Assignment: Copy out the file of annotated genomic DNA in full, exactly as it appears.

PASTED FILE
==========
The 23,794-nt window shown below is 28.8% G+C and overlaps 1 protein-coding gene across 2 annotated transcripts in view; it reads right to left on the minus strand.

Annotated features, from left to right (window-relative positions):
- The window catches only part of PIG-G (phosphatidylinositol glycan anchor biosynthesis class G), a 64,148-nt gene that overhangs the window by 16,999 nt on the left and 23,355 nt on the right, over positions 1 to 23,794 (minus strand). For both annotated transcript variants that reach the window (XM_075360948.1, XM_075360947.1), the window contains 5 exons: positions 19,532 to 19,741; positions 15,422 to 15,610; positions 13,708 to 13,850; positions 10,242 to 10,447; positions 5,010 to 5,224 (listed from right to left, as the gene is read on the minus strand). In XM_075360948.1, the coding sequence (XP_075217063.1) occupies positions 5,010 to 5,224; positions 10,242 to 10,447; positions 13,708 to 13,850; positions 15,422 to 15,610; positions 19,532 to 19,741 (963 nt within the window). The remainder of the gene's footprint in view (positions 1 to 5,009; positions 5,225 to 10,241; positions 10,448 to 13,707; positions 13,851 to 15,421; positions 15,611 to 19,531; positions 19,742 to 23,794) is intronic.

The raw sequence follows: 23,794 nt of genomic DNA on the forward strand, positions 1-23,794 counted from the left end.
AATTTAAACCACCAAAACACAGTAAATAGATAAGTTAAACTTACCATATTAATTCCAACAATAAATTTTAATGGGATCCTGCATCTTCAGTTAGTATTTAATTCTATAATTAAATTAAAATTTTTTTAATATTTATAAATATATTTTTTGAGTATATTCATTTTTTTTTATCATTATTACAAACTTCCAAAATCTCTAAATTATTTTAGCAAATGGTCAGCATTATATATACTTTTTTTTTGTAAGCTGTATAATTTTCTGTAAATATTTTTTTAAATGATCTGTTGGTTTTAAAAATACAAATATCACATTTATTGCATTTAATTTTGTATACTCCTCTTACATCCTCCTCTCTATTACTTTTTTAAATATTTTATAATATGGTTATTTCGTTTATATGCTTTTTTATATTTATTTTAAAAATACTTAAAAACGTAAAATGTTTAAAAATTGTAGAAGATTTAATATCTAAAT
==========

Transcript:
The 23,794-nt window shown below is 28.8% G+C and overlaps 1 protein-coding gene across 2 annotated transcripts in view; it reads right to left on the minus strand.

Annotated features, from left to right (window-relative positions):
- The window catches only part of PIG-G (phosphatidylinositol glycan anchor biosynthesis class G), a 64,148-nt gene that overhangs the window by 16,999 nt on the left and 23,355 nt on the right, over positions 1 to 23,794 (minus strand). For both annotated transcript variants that reach the window (XM_075360948.1, XM_075360947.1), the window contains 5 exons: positions 19,532 to 19,741; positions 15,422 to 15,610; positions 13,708 to 13,850; positions 10,242 to 10,447; positions 5,010 to 5,224 (listed from right to left, as the gene is read on the minus strand). In XM_075360948.1, the coding sequence (XP_075217063.1) occupies positions 5,010 to 5,224; positions 10,242 to 10,447; positions 13,708 to 13,850; positions 15,422 to 15,610; positions 19,532 to 19,741 (963 nt within the window). The remainder of the gene's footprint in view (positions 1 to 5,009; positions 5,225 to 10,241; positions 10,448 to 13,707; positions 13,851 to 15,421; positions 15,611 to 19,531; positions 19,742 to 23,794) is intronic.

The raw sequence follows: 23,794 nt of genomic DNA on the forward strand, positions 1-23,794 counted from the left end.
AATTTAAACCACCAAAACACAGTAAATAGATAAGTTAAACTTACCATATTAATTCCAACAATAAATTTTAATGGGATCCTGCATCTTCAGTTAGTATTTAATTCTATAATTAAATTAAAATTTTTTTAATATTTATAAATATATTTTTTGAGTATATTCATTTTTTTTTATCATTATTACAAACTTCCAAAATCTCTAAATTATTTTAGCAAATGGTCAGCATTATATATACTTTTTTTTTGTAAGCTGTATAATTTTCTGTAAATATTTTTTTAAATGATCTGTTGGTTTTAAAAATACAAATATCACATTTATTGCATTTAATTTTGTATACTCCTCTTACATCCTCCTCTCTATTACTTTTTTAAATATTTTATAATATGGTTATTTCGTTTATATGCTTTTTTATATTTATTTTAAAAATACTTAAAAACGTAAAATGTTTAAAAATTGTAGAAGATTTAATATCTAAAT